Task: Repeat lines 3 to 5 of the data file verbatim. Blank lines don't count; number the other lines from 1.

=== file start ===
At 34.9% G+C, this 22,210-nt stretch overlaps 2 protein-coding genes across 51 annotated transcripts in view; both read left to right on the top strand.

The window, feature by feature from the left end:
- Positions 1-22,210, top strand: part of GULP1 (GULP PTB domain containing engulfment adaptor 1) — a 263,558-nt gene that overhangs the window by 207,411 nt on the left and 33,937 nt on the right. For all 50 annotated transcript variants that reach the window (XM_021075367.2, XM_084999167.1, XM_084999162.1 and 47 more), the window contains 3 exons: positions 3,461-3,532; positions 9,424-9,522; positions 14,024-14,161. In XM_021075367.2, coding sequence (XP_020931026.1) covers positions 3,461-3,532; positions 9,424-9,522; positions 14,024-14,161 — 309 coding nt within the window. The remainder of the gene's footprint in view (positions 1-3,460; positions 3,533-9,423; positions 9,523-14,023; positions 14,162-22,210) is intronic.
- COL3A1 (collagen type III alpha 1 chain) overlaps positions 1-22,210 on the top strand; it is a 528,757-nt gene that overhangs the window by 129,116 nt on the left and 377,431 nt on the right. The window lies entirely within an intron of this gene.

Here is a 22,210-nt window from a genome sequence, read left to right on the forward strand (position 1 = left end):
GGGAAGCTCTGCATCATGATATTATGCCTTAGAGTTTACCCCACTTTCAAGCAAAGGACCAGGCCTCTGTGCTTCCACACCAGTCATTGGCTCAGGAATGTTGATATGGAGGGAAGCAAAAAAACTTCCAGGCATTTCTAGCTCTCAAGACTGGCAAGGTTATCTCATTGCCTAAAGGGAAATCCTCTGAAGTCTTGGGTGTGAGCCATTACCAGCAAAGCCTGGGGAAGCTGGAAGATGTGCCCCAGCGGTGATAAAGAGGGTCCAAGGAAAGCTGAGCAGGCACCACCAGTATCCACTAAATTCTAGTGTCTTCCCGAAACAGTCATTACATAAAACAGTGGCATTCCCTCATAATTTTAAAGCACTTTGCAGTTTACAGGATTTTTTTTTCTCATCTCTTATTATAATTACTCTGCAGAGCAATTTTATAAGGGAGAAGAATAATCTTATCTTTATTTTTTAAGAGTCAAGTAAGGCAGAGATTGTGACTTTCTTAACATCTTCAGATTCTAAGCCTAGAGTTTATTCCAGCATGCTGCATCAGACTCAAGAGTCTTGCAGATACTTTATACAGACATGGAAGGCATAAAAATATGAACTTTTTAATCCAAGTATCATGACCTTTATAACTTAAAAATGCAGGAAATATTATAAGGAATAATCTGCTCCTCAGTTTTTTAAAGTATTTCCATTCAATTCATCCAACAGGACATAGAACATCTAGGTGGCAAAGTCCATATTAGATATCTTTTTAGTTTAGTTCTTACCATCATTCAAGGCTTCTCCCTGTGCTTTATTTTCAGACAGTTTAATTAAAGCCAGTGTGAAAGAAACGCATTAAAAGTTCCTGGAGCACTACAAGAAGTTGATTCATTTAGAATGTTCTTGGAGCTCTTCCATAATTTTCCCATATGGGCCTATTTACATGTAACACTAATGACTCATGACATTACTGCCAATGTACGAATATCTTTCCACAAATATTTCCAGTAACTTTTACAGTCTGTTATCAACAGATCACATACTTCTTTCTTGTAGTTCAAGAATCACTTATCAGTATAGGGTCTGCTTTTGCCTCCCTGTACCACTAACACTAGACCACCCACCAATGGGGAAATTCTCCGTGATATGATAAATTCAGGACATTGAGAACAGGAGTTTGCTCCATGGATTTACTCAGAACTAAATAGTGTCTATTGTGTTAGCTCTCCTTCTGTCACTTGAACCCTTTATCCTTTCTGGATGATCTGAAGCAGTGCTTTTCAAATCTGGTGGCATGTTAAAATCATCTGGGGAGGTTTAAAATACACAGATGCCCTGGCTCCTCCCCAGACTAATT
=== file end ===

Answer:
- Positions 1-22,210, top strand: part of GULP1 (GULP PTB domain containing engulfment adaptor 1) — a 263,558-nt gene that overhangs the window by 207,411 nt on the left and 33,937 nt on the right. For all 50 annotated transcript variants that reach the window (XM_021075367.2, XM_084999167.1, XM_084999162.1 and 47 more), the window contains 3 exons: positions 3,461-3,532; positions 9,424-9,522; positions 14,024-14,161. In XM_021075367.2, coding sequence (XP_020931026.1) covers positions 3,461-3,532; positions 9,424-9,522; positions 14,024-14,161 — 309 coding nt within the window. The remainder of the gene's footprint in view (positions 1-3,460; positions 3,533-9,423; positions 9,523-14,023; positions 14,162-22,210) is intronic.
- COL3A1 (collagen type III alpha 1 chain) overlaps positions 1-22,210 on the top strand; it is a 528,757-nt gene that overhangs the window by 129,116 nt on the left and 377,431 nt on the right. The window lies entirely within an intron of this gene.

Here is a 22,210-nt window from a genome sequence, read left to right on the forward strand (position 1 = left end):